by Lynn Meredith
Say you want to know how Kaneland compares to other schools in the vicinity, or you want to see the trend of ISAT test scores for the last 10 years. Say you’re curious about how certain subgroups fare compared to all students. Head to Illinois Interactive Report Card website to get answers to all your questions.
All of the above features are available for the community to view at niu.edu. Parents and community members can see the results of tests, learn the demographics of the district and view student and staff data.
Educators will use this new tool to see how well individual schools and the district is doing. They can also access individual student data through a secured area.
“You can start (your search) at the district and then drill down to school and then to grade,” Kaneland Curriculum Director Sarah Mumm said. “You can compare districts by 25 different descriptors, such as average teacher experience, how many bachelor’s degrees versus master’s degrees, the level of ISAT performance.”
Mumm cautions that what the site labels Average Yearly Progress (AYP) subgroups, such as Asian, are not defined the same way as No Child Left Behind (NCLB) defines its AYP subgroups. This site determines that 10 students constitute a subgroup. The NCLB defines a subgroup as having 45 students. The distinction is that the NCLB requires a district to be accountable for the performance of its subgroups.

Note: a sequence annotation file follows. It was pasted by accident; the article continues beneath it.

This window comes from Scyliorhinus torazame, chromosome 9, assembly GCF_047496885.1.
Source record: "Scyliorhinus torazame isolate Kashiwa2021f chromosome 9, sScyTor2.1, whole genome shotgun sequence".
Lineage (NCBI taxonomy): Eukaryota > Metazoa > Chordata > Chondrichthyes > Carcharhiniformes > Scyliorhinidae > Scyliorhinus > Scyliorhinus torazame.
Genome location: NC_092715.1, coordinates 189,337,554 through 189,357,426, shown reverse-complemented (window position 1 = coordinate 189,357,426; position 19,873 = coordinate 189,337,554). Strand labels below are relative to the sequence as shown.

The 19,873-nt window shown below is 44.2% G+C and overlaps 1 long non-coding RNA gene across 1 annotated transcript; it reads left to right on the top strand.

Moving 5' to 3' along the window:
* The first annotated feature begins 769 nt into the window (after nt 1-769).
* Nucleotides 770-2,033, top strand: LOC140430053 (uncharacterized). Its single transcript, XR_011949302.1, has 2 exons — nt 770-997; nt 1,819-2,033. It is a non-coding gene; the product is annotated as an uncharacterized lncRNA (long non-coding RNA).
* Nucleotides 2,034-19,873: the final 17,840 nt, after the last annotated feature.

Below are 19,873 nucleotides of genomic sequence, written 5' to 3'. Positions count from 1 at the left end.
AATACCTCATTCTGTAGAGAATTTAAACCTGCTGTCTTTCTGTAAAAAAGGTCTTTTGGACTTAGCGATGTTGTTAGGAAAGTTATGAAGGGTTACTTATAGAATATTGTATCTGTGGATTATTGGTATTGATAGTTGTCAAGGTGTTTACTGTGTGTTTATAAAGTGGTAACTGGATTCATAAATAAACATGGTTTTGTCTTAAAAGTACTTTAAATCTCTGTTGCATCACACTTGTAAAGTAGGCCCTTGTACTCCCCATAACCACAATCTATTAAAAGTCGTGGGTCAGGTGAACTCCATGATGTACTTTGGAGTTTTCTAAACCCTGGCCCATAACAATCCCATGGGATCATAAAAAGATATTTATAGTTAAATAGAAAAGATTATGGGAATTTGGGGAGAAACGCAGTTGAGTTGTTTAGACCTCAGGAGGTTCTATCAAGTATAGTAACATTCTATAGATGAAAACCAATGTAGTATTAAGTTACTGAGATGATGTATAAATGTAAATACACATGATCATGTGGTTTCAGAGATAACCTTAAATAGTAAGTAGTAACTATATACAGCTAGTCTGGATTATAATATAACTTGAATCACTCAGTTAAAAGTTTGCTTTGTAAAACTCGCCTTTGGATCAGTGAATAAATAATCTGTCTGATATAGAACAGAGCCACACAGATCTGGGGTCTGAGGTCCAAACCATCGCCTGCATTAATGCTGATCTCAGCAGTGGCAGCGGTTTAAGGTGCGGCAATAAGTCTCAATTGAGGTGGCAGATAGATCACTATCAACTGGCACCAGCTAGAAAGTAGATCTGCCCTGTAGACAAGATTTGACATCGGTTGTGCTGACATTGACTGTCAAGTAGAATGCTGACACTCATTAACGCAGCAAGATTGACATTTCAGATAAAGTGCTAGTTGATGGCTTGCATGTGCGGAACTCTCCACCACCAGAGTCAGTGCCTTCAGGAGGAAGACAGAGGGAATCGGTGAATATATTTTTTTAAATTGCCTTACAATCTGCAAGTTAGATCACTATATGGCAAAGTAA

“Kaneland currently has no subgroups in any category for the purposes of AYP accountability,” Mumm said.
For example, the site shows that Kaneland has an Asian subgroup, but if you look at the numbers, the group is made up of only 11 students, not enough to fall under NCLB consideration.
Through scatter plot graphing, educators are able to compare Kaneland based on what percentage of students meet and exceed AYP standards. They can then narrow the search to low-income students. By comparing how Kaneland’s low-income students score with other districts with similar percentages of low-income students, educators can use that information to develop the curriculum.
“We can look at districts that are similar to ours (in terms of numbers of low-income students) but are doing one thing differently that we can look at,” Assistant Director of Curriculum Erika Schlichter said.
Tracking the trends becomes easier with this tool. Educators can track a given class through the years. They can look at one subject like reading and see all grade levels’ performance.
Mumm encourages parents and the community to get on the site and explore its features.
“The more you dig in, the more excited you’ll get and the more you will learn,” Mumm said.